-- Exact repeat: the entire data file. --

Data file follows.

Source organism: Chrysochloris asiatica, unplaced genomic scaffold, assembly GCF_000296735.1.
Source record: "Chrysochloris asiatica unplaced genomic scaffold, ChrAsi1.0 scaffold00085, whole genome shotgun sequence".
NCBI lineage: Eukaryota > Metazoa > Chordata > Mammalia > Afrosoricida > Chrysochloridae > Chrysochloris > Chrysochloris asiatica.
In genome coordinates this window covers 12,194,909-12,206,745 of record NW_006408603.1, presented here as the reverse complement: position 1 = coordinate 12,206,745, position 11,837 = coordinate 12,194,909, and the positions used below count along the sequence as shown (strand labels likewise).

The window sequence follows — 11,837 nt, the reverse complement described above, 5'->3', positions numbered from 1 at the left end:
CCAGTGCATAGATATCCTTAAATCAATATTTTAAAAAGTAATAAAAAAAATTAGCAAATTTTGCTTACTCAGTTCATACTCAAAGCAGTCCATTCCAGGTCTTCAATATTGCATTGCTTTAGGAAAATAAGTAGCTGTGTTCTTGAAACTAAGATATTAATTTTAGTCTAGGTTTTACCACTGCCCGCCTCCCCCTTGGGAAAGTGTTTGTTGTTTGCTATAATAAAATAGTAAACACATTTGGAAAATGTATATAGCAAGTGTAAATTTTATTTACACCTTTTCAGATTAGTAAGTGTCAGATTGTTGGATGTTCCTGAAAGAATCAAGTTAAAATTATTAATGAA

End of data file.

Source organism: Chrysochloris asiatica, unplaced genomic scaffold, assembly GCF_000296735.1.
Source record: "Chrysochloris asiatica unplaced genomic scaffold, ChrAsi1.0 scaffold00085, whole genome shotgun sequence".
NCBI lineage: Eukaryota > Metazoa > Chordata > Mammalia > Afrosoricida > Chrysochloridae > Chrysochloris > Chrysochloris asiatica.
In genome coordinates this window covers 12,194,909-12,206,745 of record NW_006408603.1, presented here as the reverse complement: position 1 = coordinate 12,206,745, position 11,837 = coordinate 12,194,909, and the positions used below count along the sequence as shown (strand labels likewise).

The window sequence follows — 11,837 nt, the reverse complement described above, 5'->3', positions numbered from 1 at the left end:
CCAGTGCATAGATATCCTTAAATCAATATTTTAAAAAGTAATAAAAAAAATTAGCAAATTTTGCTTACTCAGTTCATACTCAAAGCAGTCCATTCCAGGTCTTCAATATTGCATTGCTTTAGGAAAATAAGTAGCTGTGTTCTTGAAACTAAGATATTAATTTTAGTCTAGGTTTTACCACTGCCCGCCTCCCCCTTGGGAAAGTGTTTGTTGTTTGCTATAATAAAATAGTAAACACATTTGGAAAATGTATATAGCAAGTGTAAATTTTATTTACACCTTTTCAGATTAGTAAGTGTCAGATTGTTGGATGTTCCTGAAAGAATCAAGTTAAAATTATTAATGAA